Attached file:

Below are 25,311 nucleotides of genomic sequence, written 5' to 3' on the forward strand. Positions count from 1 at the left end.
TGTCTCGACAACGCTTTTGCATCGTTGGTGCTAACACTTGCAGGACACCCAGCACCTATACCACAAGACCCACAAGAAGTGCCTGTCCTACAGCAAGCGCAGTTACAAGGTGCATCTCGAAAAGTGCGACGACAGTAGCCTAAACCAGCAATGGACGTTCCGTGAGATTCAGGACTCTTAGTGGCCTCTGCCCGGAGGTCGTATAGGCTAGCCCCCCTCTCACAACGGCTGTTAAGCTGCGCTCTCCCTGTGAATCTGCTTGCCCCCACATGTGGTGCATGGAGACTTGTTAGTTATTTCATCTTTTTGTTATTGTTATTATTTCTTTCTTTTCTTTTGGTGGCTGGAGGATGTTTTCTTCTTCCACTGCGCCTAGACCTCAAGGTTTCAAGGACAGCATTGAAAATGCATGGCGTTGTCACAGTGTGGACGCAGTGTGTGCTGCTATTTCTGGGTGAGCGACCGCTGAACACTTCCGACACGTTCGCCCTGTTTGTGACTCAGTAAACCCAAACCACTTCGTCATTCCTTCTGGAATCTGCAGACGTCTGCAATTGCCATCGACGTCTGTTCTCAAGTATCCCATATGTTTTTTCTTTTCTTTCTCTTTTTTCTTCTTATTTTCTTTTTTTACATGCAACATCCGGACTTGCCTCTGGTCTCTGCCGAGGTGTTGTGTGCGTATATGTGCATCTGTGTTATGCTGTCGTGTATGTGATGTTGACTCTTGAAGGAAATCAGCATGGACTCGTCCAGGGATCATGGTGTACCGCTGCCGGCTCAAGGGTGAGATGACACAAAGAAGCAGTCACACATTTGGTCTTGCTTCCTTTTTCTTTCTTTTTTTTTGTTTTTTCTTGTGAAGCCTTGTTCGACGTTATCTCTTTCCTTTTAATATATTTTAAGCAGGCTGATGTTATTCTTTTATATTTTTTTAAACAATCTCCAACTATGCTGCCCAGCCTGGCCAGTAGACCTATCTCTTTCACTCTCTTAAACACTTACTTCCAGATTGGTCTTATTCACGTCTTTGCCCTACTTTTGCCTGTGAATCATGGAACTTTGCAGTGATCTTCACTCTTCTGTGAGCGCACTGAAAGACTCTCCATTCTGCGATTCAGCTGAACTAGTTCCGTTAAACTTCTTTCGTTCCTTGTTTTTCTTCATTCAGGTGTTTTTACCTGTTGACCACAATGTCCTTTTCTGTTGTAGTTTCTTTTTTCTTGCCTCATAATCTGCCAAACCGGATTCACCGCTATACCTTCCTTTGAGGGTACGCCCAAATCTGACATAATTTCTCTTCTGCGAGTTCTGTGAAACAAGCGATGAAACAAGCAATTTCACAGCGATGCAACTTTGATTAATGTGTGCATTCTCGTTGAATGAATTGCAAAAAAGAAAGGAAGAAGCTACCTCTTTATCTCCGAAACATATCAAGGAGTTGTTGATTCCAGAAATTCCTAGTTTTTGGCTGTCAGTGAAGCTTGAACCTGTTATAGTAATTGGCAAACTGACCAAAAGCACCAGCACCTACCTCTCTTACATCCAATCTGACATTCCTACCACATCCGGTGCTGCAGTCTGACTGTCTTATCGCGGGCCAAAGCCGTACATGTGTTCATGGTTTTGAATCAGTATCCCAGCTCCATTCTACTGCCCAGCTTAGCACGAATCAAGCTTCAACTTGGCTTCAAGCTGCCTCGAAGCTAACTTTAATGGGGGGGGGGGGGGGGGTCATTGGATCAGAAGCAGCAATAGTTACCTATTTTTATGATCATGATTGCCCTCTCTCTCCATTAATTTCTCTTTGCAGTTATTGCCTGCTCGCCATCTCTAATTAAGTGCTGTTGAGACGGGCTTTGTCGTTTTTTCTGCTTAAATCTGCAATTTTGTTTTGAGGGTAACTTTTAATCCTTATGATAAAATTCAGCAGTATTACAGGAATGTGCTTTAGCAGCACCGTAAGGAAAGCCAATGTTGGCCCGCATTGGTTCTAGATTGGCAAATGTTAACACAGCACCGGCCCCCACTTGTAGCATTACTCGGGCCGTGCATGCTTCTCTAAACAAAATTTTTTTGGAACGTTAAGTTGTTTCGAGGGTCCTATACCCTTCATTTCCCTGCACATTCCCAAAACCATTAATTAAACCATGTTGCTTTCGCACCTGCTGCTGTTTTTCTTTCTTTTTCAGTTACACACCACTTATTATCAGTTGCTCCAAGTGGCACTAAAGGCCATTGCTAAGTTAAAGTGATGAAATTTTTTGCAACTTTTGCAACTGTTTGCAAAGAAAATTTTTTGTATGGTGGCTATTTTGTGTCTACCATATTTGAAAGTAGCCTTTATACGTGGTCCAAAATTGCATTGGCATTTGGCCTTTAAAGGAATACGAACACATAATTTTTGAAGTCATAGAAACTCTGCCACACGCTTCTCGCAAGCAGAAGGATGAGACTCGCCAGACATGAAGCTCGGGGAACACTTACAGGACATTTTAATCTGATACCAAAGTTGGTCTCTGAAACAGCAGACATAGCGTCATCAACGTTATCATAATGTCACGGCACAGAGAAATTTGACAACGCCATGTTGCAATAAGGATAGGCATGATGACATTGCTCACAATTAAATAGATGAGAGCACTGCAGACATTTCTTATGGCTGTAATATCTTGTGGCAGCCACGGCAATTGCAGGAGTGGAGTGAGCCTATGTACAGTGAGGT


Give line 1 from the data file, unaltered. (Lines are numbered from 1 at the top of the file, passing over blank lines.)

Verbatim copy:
Below are 25,311 nucleotides of genomic sequence, written 5' to 3' on the forward strand. Positions count from 1 at the left end.